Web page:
The Scissor Sisters were on television last night. I’m not a huge fan, but I don’t dislike their music, and having seen footage of them at festivals, I can appreciate that they are a hard-working and dedicated band who like to put on a fabulous show. But what came to mind as I watched their performance was the difference between men and women. I have actually previously noticed that men and women are different, but in this case it was the difference in the amount of work that it takes to get them ready to go out in public.
The two singers in the band, Ana and Jake, are clearly “glamorous” people who devote attention to their appearance, and I suppose if Jake conforms to the stereotype of a queer man, he probably looks after himself more carefully than the average. But what does that amount to? A nice haircut, clean shaven, probably a little scented something for the skin. Clothes and shoes that you can tear around the stage in.
Ana Matronic, on the other hand, has had to have her hair coloured (that can’t be natural), braided, and piled high into a Tower of Hanoi. Heavyweight makeup job for the cameras (including gigantic eyelashes). Underwear to hoist her anatomy into an unnatural elevation. Bodily hair removed. Four-inch heels and a scarlet dress in sweeping draped folds. Don’t get me wrong — while there’s artifice involved, she does look great.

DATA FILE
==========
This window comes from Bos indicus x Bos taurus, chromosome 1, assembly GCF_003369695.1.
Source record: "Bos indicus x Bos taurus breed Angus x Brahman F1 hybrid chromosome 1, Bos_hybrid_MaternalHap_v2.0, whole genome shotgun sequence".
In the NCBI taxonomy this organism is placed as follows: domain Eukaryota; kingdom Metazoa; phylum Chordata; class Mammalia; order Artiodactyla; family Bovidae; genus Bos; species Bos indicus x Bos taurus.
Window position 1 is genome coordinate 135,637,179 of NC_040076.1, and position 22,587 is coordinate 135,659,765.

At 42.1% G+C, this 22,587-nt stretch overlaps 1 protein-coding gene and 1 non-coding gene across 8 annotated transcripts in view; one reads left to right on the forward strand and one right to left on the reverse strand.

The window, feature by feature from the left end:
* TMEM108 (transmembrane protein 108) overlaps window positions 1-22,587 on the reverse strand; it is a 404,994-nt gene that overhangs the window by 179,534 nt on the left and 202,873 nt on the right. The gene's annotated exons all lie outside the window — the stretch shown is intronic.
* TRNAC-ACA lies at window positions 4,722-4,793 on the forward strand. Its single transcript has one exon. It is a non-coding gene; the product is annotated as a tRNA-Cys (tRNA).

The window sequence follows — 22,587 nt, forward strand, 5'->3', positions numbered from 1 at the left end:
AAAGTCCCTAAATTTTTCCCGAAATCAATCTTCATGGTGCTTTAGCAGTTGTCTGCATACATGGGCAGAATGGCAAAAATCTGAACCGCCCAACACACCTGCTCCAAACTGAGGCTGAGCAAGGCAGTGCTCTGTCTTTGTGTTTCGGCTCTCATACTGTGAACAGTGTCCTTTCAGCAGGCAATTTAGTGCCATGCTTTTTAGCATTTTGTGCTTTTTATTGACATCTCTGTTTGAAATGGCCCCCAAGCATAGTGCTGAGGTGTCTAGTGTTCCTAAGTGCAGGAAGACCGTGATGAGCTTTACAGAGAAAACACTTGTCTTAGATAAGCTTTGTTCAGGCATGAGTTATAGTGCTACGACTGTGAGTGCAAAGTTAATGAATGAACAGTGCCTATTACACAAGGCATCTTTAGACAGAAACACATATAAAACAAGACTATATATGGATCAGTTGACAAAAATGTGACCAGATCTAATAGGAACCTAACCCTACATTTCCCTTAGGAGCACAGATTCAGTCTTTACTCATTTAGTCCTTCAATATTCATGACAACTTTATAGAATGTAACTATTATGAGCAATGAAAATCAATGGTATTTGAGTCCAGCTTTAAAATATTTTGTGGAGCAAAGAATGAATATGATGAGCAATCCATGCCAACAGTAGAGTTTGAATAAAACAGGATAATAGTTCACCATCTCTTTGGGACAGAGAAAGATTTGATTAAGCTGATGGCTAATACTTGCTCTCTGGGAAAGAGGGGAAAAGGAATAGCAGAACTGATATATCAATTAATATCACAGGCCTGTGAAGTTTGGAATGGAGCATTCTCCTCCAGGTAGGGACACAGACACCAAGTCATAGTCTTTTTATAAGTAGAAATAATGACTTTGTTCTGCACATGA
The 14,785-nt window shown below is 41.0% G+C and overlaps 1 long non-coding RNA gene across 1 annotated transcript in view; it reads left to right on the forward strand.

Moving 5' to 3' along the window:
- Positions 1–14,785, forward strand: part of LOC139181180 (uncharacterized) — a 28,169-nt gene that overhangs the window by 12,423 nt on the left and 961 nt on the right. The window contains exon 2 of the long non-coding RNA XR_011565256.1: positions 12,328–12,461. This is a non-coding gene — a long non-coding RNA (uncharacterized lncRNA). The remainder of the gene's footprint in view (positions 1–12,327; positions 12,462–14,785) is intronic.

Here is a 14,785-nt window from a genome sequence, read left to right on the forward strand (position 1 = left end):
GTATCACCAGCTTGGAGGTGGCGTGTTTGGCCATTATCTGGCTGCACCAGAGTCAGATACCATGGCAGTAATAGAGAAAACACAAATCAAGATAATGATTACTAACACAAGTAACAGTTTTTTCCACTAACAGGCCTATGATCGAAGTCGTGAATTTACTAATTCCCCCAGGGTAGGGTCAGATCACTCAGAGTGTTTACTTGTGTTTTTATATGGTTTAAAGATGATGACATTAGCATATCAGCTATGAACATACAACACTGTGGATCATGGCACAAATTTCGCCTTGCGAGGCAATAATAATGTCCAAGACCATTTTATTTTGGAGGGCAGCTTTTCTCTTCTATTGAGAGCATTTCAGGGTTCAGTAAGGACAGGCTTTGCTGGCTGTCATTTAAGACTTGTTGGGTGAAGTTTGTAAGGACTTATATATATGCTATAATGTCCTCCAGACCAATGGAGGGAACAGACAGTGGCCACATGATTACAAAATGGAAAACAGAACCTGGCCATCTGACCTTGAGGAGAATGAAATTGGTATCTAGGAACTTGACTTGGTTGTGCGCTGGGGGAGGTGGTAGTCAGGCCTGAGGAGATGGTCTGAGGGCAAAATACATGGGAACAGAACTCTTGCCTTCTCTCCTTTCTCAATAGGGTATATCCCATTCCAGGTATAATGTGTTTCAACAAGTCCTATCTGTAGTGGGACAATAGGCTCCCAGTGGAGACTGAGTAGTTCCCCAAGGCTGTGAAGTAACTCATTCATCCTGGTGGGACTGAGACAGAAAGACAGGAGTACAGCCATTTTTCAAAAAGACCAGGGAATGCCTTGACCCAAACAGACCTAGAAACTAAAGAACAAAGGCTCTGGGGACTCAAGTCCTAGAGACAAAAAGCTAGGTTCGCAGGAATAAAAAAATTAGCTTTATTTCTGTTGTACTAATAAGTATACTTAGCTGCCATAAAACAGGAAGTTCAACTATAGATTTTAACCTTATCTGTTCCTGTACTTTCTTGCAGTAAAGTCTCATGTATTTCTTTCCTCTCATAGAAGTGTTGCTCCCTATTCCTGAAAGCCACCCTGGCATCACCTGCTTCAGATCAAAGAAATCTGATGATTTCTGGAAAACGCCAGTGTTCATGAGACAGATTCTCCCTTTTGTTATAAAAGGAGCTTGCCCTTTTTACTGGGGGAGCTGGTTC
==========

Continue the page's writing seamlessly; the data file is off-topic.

I’m probably a tiny little bit autistic. I like patterns. Sometimes, I repeat things. Sometimes, I repeat things. I like symmetry and balance. That’s actually part of the reason that I get so outraged at unfairness or injustice. If the law doesn’t treat everyone equally — say, disadvantaging gay people — I know that’s logically and morally wrong; but for me there’s also an offence against my internal sense of symmetry.
And that’s also why the different attitudes to men’s and women’s bodies bugs me. And yet, I’m complicit in it, because I do like to see the girly things: makeup, hair, shoes and so on. I’m convinced that much of that is “learned” though, given that many of those aspects are not universal across cultures and times. On the other hand, there is some consistency. The famous face of Nefertiti has eye-liner and lipstick, just like Elizabeth Taylor. Some inherent psychology must be being tweaked there.
I’m very wary of explanations based on evolutionary anthropology, because that entire field is mostly filled with untestable “just so” stories rather than actual science. They would say that full red lips are a sign of reproductive health, or something like that. Well, maybe and maybe not.
I suppose that there are fashions in the amount of artificiality which is applied, and we are currently in a phase where the dramatic, if not excessive, is in vogue. Perhaps it’s increasing technological progress too (mascara can now legthen lashes, for example, something Nefertiti would probably have found surprising). I don’t object to the situation. I just would like to understand it more. If you find me staring at you, it’s only in the name of scientific research.